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  1. #51
    Join Date
    Aug 2005
    Location
    Brightlingsea, Essex
    Posts
    763

    Default Re: Dinghy for single handed river or estuary sailing

    Quote Originally Posted by Minn View Post
    Nutshell (boring as hell and the lug rig is useless to windward)
    Malcolm Goodwin did a bigger version of the Nutshell called a Water Rat. There is a beautiful example for sale on Gumtree (https://www.gumtree.com/p/boats-kaya...oat/1244075986). If I hadn't just bought a Tammie Norrie then I think I would have found it very hard not to buy that. The rig looks identical to a Nutshell so it probably won't go to windward a great deal better.

  2. #52
    Join Date
    Jul 2008
    Location
    East coast UK. Mostly. Sometimes the Philippines
    Posts
    4,402

    Default Re: Dinghy for single handed river or estuary sailing

    Quote Originally Posted by MikeBz View Post
    Malcolm Goodwin did a bigger version of the Nutshell called a Water Rat. There is a beautiful example for sale on Gumtree (https://www.gumtree.com/p/boats-kaya...oat/1244075986). If I hadn't just bought a Tammie Norrie then I think I would have found it very hard not to buy that. The rig looks identical to a Nutshell so it probably won't go to windward a great deal better.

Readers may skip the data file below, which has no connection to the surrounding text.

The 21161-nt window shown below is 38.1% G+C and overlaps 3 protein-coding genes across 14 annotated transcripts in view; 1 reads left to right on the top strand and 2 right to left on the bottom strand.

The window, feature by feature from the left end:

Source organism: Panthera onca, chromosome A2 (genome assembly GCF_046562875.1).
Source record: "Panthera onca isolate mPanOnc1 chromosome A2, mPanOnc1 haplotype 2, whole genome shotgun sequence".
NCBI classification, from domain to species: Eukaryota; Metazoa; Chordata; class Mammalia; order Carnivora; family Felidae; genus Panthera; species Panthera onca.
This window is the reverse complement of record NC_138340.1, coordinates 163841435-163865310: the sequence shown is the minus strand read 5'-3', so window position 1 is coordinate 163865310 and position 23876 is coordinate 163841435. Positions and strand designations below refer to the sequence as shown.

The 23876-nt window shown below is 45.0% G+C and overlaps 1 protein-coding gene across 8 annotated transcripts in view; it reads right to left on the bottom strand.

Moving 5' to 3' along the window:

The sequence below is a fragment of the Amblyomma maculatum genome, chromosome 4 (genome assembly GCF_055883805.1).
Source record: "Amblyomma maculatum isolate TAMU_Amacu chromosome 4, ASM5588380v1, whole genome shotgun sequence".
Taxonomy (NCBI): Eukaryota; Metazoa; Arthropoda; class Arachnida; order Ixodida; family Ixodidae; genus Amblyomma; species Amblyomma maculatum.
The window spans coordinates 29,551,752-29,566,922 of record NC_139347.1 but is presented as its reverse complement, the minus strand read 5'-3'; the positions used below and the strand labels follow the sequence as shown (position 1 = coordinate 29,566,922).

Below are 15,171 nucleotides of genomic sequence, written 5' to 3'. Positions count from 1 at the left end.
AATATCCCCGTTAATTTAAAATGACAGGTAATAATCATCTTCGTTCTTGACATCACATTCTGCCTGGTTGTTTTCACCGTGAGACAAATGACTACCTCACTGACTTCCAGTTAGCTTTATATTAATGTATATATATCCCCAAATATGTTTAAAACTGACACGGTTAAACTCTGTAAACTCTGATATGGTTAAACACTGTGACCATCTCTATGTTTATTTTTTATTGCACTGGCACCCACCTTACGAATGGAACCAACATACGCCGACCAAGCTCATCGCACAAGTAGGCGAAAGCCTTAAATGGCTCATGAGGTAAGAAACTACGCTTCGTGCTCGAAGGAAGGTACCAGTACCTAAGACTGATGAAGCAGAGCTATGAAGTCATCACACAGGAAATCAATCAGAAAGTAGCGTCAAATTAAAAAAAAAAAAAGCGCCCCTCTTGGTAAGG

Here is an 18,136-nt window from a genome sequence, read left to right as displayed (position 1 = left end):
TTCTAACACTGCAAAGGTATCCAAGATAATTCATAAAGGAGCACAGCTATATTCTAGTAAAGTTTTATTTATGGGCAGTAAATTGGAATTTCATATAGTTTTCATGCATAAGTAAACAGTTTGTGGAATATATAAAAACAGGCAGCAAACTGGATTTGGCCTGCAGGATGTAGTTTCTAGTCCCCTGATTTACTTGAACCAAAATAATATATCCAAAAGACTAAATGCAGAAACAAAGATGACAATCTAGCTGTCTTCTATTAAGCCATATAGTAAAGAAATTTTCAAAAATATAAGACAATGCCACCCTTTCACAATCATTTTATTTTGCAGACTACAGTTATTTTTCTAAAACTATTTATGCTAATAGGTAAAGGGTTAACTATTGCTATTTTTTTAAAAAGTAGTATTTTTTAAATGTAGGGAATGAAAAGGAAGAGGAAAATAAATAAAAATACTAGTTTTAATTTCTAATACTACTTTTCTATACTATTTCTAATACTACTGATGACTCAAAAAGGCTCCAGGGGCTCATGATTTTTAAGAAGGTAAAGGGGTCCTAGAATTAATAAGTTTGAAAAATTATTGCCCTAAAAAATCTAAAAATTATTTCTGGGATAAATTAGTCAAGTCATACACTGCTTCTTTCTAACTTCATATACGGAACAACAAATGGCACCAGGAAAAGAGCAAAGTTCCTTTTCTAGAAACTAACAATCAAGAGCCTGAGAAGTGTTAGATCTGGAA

Now THAT I think might be the perfect solution, IF re-rigged with a gunter lug mainsail in place of the standing lug, which is only good for playing Swallows and Amazons.

    Actually I like that boat so much I might be tempted myself...

  3. #53
    Join Date
    May 2001
    Location
    UK - Solent region
    Posts
    31,081

    Default Re: Dinghy for single handed river or estuary sailing

    Quote Originally Posted by JumbleDuck View Post
    Because it's a heavy thing and it wastes a lot of its length with a strange stern and a pretty but inefficient rig.
    What "strange stern"?

  4. #54
    Join Date
    May 2001
    Location
    UK - Solent region
    Posts
    31,081

    Default Re: Dinghy for single handed river or estuary sailing

    Quote Originally Posted by Minn View Post
    Now THAT I think might be the perfect solution, IF re-rigged with a gunter lug mainsail in place of the standing lug, which is only good for playing Swallows and Amazons.

    Actually I like that boat so much I might be tempted myself...
    Some on here have suggested a scow, which has a standing lug much like a dabber.
    Use of a downhaul at the tack can make useful efficiency benefits, so don't condemn it.

  5. #55
    Join Date
    Jul 2008
    Location
    East coast UK. Mostly. Sometimes the Philippines
    Posts
    4,402

    Default Re: Dinghy for single handed river or estuary sailing